• It also recovered quicker than most individual countries, with a number of countries still not reaching their previous highs from over 20 years ago.
  • When the local index suffered its worst drawdown, the equal weight portfolio performed better than the local index (a slightly unfair win for the equal-weight portfolio, given we’re filtering results by each country’s worst drawdown, and not the equal-weight’s worst drawdowns).

A more diversified portfolio helps reduce volatility, reduce drawdowns, and reduce drawdown-recovery time.

While investing only in your home country increases your risk versus an internationally diversified portfolio, for those investors who live and invest in smaller local markets, the risks may be even higher.

As smaller countries are less interconnected with the global economy, they’re likely to suffer more if a ‘Black Swan’ event befalls them. This is according to research from the CFA Institute, who show that the global financial network has developed from a limited number of large centres in the 1990s to numerous smaller centres in the 2010s. In 1989, the United States was the only “super centre,” with 24 connected lines; 2015 saw more centres, including the Netherlands, France, Japan, Germany, and China.

The research finds that a multi-centred structure, rather than a single pivotal centre, may reduce global systemic risk. Although interconnectedness is positively related to systemic risk, a higher GDP, larger population, and stronger currency may help a country to evolve into a systemically important region that is immune to systemic risk. By contrast, smaller local markets have relatively lower GDP, smaller populations, and weaker currencies, which make them more susceptible to systemic risk.

Being a global investor is especially important for those who live in smaller less well-developed economies, as these are the economies most at risk if something goes wrong.

International diversification increases returns


Something noticeable from the brilliant Bridgewater table above (the one showing country returns by decade) is that the equal-weighted portfolio always looks like it’s doing well.

Although it’s never at the top of the table, it’s never the worst performer.

By contrast, you can see the fluctuations for individual countries through time – no one country is consistently outperforming.

In the 2010s, the US was the best performer, but it was one of the weaker performers in the 2000s following the dot-com bust. It was one of the best performers in the 1990s, but before that you have to look back to the 1920s to find a decade in which US equity performance was better than middling. The UK got off to a rocky start, being the worst performer in the 1900s, before becoming the top performer in the 1930s, but has been a consistently average performer since then. Interestingly, it’s underperformed the equally-weighted portfolio in 8 of the last 12 decades.

This consistency of performance for the diversified portfolio leads to incredibly strong returns compared to the individual countries:

International diversification increasing returns 1

International diversification increasing returns 2

Source: Bridgewater Associates

For those that are interested, the 100% loss suffered by the Russian stock market in 1917 was due to Lenin’s Bolshevik revolution, which abolished private property, land, wealth, industry, and closed the country’s stock market.

But the strong and consistent performance of the diversified portfolio isn’t a fluke. There are a couple of reasons why a globally diversified portfolio helps maximise returns:

1) Being diversified reduces the frequency/magnitude/length of large drawdowns. This helps the portfolio minimise the volatility tax, and so helps the portfolio to benefit from compounding over time. The risk-reduction benefit helps the portfolio avoid large losses and gives compounding time to work.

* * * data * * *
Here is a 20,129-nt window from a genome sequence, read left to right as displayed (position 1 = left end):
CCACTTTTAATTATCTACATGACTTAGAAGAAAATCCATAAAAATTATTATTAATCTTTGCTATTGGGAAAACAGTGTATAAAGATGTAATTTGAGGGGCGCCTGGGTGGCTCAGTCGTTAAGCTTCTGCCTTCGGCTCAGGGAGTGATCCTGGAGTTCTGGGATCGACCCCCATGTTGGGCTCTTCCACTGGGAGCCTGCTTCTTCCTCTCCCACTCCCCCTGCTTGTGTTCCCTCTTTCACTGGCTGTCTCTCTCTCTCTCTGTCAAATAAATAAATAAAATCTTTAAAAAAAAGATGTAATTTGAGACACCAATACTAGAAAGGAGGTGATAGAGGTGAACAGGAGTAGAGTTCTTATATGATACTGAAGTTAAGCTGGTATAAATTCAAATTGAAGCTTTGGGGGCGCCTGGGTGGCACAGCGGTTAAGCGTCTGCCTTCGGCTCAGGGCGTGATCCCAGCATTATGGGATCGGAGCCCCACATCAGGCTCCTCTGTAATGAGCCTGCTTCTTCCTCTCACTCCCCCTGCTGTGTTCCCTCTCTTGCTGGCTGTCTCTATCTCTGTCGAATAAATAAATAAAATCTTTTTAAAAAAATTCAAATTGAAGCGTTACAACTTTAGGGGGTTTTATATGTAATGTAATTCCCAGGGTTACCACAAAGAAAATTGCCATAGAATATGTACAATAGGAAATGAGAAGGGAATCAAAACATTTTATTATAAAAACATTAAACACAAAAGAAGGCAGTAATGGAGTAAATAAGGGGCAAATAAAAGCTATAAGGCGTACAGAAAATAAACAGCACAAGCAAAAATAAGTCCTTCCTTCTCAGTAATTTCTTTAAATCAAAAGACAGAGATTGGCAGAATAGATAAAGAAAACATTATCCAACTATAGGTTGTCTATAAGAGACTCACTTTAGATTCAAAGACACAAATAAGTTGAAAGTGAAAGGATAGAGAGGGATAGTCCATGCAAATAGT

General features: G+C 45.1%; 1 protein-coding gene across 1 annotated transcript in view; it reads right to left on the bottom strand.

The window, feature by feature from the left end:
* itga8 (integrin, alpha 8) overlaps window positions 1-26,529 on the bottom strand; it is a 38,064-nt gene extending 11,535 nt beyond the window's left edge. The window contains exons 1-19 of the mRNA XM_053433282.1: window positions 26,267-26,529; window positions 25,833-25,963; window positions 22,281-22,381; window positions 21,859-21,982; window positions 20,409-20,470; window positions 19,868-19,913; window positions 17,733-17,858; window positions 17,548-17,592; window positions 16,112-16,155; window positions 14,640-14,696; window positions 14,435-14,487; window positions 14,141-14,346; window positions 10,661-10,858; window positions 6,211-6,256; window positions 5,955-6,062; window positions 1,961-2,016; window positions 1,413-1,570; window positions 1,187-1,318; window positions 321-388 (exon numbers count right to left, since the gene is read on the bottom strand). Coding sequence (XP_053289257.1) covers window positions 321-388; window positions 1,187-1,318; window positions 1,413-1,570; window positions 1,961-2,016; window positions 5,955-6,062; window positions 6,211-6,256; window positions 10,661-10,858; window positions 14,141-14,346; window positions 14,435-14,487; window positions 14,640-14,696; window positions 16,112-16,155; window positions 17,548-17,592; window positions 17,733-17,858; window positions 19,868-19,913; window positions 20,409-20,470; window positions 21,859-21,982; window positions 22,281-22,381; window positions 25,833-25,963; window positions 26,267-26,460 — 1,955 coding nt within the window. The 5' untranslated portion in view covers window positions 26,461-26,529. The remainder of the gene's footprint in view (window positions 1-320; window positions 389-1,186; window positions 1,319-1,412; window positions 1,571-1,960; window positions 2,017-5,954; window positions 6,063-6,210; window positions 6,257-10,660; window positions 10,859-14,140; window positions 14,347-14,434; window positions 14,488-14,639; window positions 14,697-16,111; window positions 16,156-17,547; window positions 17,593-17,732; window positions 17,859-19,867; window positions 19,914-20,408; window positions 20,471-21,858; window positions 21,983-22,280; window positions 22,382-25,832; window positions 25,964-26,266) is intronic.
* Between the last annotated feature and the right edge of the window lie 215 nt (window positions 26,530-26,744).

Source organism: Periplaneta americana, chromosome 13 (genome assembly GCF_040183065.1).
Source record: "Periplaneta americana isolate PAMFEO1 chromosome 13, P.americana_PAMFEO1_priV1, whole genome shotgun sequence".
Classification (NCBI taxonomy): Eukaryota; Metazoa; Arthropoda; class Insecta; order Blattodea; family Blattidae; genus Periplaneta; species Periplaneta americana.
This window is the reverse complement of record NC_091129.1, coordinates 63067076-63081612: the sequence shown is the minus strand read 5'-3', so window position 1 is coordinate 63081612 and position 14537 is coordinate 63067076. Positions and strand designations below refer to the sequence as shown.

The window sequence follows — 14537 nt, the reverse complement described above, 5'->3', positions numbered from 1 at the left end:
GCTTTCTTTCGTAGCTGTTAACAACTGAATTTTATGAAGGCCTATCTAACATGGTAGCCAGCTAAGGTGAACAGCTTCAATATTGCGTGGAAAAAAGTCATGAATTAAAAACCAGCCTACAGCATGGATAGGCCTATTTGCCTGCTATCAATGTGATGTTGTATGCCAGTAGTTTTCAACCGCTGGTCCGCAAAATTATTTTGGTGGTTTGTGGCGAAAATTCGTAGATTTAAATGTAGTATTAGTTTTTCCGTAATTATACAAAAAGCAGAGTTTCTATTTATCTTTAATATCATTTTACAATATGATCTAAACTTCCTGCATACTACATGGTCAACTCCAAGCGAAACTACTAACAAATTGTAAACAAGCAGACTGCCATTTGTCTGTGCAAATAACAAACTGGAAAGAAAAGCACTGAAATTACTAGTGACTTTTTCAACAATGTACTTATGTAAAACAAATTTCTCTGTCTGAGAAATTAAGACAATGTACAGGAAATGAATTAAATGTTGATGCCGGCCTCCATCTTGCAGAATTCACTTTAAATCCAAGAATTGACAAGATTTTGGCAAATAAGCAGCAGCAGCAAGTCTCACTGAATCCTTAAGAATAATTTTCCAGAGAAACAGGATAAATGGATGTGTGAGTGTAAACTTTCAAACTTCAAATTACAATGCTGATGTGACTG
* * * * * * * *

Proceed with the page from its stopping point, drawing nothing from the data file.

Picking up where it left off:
2) Global diversification allows the portfolio to participate in whichever country is driving growth. It’s been shown that since 1990, only 1.3% of stocks created 99% of global wealth – stock returns are highly positively skewed, and the same applies to countries. We saw by looking at the country returns by decade, each country had a period of time where it was the one generating the highest returns. As it’s almost impossible to select which country will be the best performer ahead of time, the diversified portfolio ensures that you’ll always be holding country that’s driving the returns of the global market.



An internationally diversified portfolio provides the following benefits:

  • It spreads your bets. We can’t predict which countries will be the strongest performers in the future, just as we can’t predict which countries will collapse. Diversifying reduces the risk of your home country suffering the same fate of Greece, Japan, Russia, New Zealand, Brazil, Taiwan, or Italy.
  • It reduces volatility. By diversifying, you reduce a portfolio’s volatility, drawdown, time to recover, and vulnerability to Black Swans – especially for those investors in less-developed economies.
  • It increases returns. Diversified portfolios increase returns by minimising the volatility tax, and by owning the few countries which drive the majority of long-term growth.

The next post, imaginatively titled ‘International diversification: The evidence – Part 2’, looks at further benefits of diversifying away from your home country, including: not being exposed to one country’s sectors, one country’s valuations, the irrelevance of a company’s country of listing, and the benefits of including Emerging Markets.

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Past performance does not guarantee future performance and the value of investments can fall as well as rise. The information on this site is provided for information only and does not constitute, and should not be construed as, investment advice or a recommendation to buy, sell, or otherwise transact in any investment including any products or services or an invitation, offer or solicitation to engage in any investment activity. Please refer to the full disclaimer on the disclaimer page.

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January 23, 2021 6:10 pm

Good stuff!

James Baker
February 16, 2020 6:25 pm

Test comment, I would like to be signed up for the newsletter

Dicky P
February 12, 2020 1:05 pm

Never mind the Greeks, what about the Romans??